It’s a pathetic display by ESPN to publish such a poorly constructed article for the purpose of generating buzz and page views.

Using Vernon Wells’.552 OPS with the Los Angeles Angels at home in 2011 is hardly evidence that connects the Blue Jays with sign stealing. Personally, I would connect his brutal home OPS to have something to do with that average that sits at .210. But hey, that’s just me.

Vernon Wells’ OPS at home was a whopping .276 points higher in 2006. I guess they were stealing signs back then too, eh?

The excessive quantity of circumstantial evidence in the article doesn’t include the possibility of a simple anomaly in an oddly successful power numbers season for the Blue Jays, which can be explained to certain a degree by the Cito Gaston effect as mentioned above.

On top of all this, the writers of the article don’t seem to realize that even if their claims are true, the Toronto Blue Jays organization must be really bad at cheating. Maybe they even hired the same people who helped investigate the allegations because their home record is 28-27 while their road record is 30-30.

I mean, it must have taken some kind of genius in the Blue Jay organization to come up with the idea to cheat with a team that is in no position to compete for a post-season spot.

Good thing the brains at ESPN figured out that 4th place mediocrity in the AL East and stealing signs from the outfield bleachers go hand in hand.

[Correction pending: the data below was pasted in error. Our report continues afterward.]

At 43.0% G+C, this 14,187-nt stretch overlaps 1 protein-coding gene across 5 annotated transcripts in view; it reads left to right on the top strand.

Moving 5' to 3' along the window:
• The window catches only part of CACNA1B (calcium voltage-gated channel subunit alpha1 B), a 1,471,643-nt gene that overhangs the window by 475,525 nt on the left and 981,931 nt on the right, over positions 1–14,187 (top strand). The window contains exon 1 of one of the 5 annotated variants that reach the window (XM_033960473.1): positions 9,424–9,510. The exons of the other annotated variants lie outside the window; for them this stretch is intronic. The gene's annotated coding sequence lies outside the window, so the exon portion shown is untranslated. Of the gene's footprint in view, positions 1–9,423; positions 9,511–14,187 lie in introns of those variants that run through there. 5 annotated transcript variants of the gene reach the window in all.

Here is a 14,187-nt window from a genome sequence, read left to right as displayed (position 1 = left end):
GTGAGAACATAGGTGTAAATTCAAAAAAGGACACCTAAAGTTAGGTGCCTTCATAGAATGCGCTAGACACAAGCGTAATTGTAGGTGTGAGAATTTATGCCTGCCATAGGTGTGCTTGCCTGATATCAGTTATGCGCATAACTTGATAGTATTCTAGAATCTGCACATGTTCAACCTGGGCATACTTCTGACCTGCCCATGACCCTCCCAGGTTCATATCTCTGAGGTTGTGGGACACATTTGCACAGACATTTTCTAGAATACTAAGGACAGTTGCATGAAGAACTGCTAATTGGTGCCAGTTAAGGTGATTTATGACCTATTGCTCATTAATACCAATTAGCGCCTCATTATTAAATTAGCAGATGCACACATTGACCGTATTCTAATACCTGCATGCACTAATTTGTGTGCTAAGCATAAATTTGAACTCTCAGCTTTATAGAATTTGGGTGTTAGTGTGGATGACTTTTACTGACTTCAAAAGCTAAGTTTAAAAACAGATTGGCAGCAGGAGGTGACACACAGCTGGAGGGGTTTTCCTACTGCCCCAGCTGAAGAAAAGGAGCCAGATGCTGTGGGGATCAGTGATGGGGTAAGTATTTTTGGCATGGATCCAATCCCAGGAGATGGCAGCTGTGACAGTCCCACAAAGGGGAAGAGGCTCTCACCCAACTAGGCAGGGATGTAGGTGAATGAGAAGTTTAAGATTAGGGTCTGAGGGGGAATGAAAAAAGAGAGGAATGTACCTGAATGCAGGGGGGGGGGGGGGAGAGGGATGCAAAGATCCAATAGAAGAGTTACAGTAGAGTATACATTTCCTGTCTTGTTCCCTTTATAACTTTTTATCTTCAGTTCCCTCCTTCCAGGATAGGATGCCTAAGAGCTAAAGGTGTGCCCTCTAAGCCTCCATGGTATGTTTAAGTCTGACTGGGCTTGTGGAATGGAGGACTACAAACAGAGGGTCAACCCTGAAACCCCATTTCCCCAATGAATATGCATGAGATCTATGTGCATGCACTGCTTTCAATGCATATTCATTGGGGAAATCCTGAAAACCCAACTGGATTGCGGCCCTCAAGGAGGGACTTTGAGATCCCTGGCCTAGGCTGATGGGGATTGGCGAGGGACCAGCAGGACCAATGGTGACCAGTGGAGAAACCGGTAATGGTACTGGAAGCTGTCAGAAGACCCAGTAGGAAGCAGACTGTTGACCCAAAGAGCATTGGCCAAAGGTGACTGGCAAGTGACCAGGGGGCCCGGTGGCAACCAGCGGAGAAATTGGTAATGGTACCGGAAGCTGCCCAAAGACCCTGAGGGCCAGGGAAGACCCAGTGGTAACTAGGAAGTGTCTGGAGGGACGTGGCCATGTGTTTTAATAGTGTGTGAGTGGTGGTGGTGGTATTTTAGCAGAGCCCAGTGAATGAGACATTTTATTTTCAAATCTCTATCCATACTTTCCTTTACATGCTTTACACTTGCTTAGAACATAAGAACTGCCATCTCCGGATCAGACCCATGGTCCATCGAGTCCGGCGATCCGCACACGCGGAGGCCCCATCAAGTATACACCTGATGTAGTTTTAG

It’s comforting to see that Nelson and Keating finish their article with such a decisive conclusion:

“By themselves, these numbers are circumstantial evidence. Unsupported by data, the four players’ accounts might describe a scheme of uncertain impact. And without proper context, the Yankees’ decision to mask their signs could be chalked up to paranoia. But together, the numbers, the stories and the actions indicate one certainty: Every pitch to a Blue Jay in Toronto is worth watching.”

I’m hearing now that the National Enquirer is embarrassed by the lack of integrity exhibited by ESPN.

Now that’s sad.

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Vernon Wells Resurgence

The rejuvenation of Vernon Wells this season has been a thing of beauty and it couldn’t be happening to a better guy.

In December of 2006 Vernon Wells signed one of the most lucrative contracts in major league history worth $126 million over 7 years. Since then Wells has struggled duplicating the success that warranted that massive contract. The poor play culminated last year with the worst power numbers of his career. Wells only 15 home runs while driving in a mere 66 runs, and hitting a mediocre .260. Vernon Wells’ trademark short and sweet stroke had become long and slow. He had been cast off by media and fans who continually speculated ways to get rid of him, which was all but impossible because no one was willing to take on his hefty contract. It truly seemed like there was no hope that “V-dud” could rebound from another average season.

Fast-forward to June 2010. Vernon Wells is once again smacking the ball the way he was when Toronto Blue Jay fans initially fell in love with the fun-loving center fielder. V-dub already has 13 home runs, 37 RBI’s, and is batting a cool .306.

If only fans had known in 2009 what we now know in 2010. Wells’ left wrist, the one that was fractured in 2008 never completely healed. The torn cartilage in his wrist forced his swing to be slow and took the pop out of his bat. Wells looked more like a fool than he ever had in his career. He was swinging at pitches well out of the strike zone and coming up lame in clutch situations batting .205 with runners in scoring position. However, Wells’ didn’t complain at all causing a huge up roar in Blue Jay land. During the off-season Wells did have wrist surgery, which seems to be a big part of his success in 2010.